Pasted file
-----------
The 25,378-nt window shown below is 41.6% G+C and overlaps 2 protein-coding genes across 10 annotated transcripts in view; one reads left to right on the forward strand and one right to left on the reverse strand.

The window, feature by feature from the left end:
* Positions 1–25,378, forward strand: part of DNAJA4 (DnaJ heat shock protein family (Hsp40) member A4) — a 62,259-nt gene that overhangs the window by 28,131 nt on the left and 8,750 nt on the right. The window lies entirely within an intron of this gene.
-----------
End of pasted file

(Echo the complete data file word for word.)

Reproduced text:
The 25,378-nt window shown below is 41.6% G+C and overlaps 2 protein-coding genes across 10 annotated transcripts in view; one reads left to right on the forward strand and one right to left on the reverse strand.

The window, feature by feature from the left end:
* Positions 1–25,378, forward strand: part of DNAJA4 (DnaJ heat shock protein family (Hsp40) member A4) — a 62,259-nt gene that overhangs the window by 28,131 nt on the left and 8,750 nt on the right. The window lies entirely within an intron of this gene.